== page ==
Ocean Jasper Properties Facts and Photos
1. What is Ocean Jasper?
2. Kabamby Ocean Jasper
3. Ocean Jasper Properties
4. Article Pictures
5. Shop for Ocean Jasper
What is Ocean Jasper?
Ocean jasper is a rare and colourful material from Madagascar. It has long been described as a variety of orbicular jasper.
Found on the north west coast of the world's fourth largest island, the original material is now completely mined out.
Orbicular jaspers are known for their orb-like or small spherical markings. Stones can be found in many countries around the world but the variety correctly known as kabamby ocean jasper is unique to Madagascar.
The colours are caused by various mineral inclusions. Red comes from iron in the form of hematite, yellow or grey is clay and shades of brown tend to come from goethite.
Ocean jasper is a registered trade name for what is now known to be a spherulitic chalcedony. Chalcedony is a cryptocrystalline variety of quartz. Cryptocrystalline means its crystals are too small to be seen with the naked eye.
A spherulite is a small rounded body often with a radiating structure made up of fibrous needle-shaped crystals. They mostly occur in vitreous volcanic rocks. The greyish white inclusions in snowflake obsidian are spherulites. In ocean jasper the spherulites sit between grains of chalcedony and quartz.
Also Known as Kabamby Ocean Jasper
The deposit where kabamby ocean jasper was first documented to have been found in the 1950's was incorrectly recorded as Kabamba which is central Madagascar. It should have been documented as Kabamby which is a remote location on the north west coast.
For this reason the stone was forgotten about and remained hidden until finally being rediscovered almost fifty years later.
There is some evidence to suggest ocean jasper from Kabamby was discovered earlier than the 1950's. On a receipt dated 1927 associated with a stone owned by German mining engineer and mineral collector Richard Baldauf [1848 -1931], ocean jasper was referred to as "augenjaspis" meaning "eye jasper".
Renewed interest in finding the deposit followed the publication in 1977 of a photo of a particularly striking stone. It was published in a French encyclopaedia of minerals.
Twenty two years later in 1999 the area where ocean jasper was found was finally rediscovered. The remote location wasn't accessible by road and only became visible during low tide.
With the only access being by sea, large mechanical digging equipment could not be transported to the site. The stone was therefore extracted by hand before being taken by boat to the nearest large town.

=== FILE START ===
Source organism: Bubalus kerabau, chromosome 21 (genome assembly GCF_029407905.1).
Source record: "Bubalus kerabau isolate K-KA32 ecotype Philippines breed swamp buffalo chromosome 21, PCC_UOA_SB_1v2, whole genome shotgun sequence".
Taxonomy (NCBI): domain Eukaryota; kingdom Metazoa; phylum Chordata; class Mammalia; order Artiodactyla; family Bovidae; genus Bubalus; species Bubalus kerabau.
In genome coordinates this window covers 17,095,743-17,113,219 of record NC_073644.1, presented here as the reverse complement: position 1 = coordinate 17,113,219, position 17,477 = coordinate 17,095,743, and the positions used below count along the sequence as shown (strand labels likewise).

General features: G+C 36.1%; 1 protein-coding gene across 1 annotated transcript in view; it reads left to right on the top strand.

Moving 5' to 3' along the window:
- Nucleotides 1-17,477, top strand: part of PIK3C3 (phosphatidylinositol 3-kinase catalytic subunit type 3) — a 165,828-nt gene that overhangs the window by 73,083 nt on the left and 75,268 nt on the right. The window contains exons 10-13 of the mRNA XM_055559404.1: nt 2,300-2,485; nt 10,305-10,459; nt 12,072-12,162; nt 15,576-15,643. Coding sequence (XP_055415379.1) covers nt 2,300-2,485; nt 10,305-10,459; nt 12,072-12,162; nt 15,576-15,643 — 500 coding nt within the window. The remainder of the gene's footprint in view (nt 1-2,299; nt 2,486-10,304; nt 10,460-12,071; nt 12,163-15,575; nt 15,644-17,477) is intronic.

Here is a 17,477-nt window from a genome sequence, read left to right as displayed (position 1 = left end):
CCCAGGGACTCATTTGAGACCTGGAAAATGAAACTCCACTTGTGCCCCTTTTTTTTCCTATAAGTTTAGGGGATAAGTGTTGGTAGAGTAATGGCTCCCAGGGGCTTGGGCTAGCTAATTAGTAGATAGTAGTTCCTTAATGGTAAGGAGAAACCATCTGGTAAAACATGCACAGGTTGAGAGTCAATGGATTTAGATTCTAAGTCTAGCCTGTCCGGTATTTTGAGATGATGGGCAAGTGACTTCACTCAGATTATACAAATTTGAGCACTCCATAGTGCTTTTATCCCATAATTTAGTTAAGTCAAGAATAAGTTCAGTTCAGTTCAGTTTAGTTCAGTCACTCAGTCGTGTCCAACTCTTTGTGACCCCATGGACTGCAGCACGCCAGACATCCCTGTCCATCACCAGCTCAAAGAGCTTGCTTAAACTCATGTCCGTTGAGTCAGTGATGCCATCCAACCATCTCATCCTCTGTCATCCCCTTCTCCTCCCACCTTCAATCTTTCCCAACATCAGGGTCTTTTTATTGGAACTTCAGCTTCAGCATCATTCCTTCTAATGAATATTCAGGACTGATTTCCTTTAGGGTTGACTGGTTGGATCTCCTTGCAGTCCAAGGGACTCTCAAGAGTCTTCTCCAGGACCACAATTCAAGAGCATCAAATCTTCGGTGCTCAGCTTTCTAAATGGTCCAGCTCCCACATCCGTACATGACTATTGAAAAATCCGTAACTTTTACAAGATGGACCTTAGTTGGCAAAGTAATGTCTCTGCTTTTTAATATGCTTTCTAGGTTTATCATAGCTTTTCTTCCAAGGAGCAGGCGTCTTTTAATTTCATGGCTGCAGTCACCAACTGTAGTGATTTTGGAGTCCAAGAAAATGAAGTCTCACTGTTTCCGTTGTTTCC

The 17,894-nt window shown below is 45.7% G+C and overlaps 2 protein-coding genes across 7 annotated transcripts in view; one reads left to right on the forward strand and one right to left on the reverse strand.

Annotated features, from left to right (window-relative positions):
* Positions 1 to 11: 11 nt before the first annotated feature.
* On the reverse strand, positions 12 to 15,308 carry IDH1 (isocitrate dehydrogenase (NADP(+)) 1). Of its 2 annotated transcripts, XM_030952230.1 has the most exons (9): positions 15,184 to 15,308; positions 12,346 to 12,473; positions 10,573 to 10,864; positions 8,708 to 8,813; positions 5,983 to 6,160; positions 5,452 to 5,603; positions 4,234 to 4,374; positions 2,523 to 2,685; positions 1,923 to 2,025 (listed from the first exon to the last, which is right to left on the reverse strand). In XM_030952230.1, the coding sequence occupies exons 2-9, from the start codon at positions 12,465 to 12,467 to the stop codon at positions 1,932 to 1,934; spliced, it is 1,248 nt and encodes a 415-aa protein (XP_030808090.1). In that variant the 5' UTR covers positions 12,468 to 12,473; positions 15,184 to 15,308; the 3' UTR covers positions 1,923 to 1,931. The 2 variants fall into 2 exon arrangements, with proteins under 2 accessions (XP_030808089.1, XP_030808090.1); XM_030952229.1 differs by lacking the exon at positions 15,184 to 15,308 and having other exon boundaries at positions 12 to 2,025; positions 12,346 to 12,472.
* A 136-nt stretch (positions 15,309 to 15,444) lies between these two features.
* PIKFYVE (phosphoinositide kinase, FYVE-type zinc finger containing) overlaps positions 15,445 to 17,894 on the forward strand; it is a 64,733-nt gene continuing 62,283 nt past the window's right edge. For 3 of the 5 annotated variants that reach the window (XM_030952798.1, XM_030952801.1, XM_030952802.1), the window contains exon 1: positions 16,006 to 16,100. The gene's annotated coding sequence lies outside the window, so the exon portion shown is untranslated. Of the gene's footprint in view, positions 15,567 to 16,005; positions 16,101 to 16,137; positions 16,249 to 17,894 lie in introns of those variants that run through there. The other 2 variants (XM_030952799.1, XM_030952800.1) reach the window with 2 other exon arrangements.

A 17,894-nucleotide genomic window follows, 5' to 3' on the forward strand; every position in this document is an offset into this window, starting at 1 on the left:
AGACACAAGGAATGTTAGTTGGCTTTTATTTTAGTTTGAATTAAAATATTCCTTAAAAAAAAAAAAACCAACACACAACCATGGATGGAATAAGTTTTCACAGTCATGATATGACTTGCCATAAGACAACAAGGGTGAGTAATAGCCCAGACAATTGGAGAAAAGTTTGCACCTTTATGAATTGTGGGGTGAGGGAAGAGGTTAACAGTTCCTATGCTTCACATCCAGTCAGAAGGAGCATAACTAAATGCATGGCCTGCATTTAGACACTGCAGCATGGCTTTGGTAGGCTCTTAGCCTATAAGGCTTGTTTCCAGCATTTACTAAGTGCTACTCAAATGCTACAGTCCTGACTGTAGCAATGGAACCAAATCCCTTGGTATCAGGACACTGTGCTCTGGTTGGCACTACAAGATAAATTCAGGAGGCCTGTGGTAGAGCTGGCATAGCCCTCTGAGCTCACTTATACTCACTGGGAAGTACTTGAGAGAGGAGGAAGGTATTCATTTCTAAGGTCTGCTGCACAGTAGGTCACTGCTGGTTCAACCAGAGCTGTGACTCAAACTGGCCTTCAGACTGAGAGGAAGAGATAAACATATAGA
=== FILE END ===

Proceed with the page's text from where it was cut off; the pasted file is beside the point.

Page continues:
Ocean jasper was introduced to the world at the Tucson Gem and Mineral Show in 2001.
A total of seven deposits have been found so far but most if not all are now mined out. The original deposit was exhausted by 2006.
Kabamby ocean jasper is often confused for kambaba jasper. Kambaba is also known as kabamba after the area in the Bongolava region of Madagascar where it's found.
The two stones are quite different but due to articles online constantly being reproduced incorrectly, facts about both have become completely mixed up.
Kabamby ocean jasper grades 6.5 to 7 on Mohs scale of mineral hardness. Being relatively hard makes it easier to cut and polish.
Ocean Jasper Properties
The properties of ocean jasper make it ideal for those who feel like they're carrying the weight of the world on their shoulders. A stone of joy, it encourages a positive mood, strengthens will and brings calmness to chaos.
Ocean jasper can be used as a worry bead to alleviate stress, tension and to soothe nerves. It promotes honesty, the courage to address difficult situations and the strength to deal with them.
Being associated with the ocean it carries with it great power. It can help overcome sleep problems related to anxiety and depression and will calm irrational fears.
With its gentle nurturing energies comes warmth, love and deep emotional healing.
The ocean jasper in the picture at the top of our article was taken in London's Natural History Museum. It's clickable and redirects to the original non-compressed image.
The piece in our second picture is from our collection.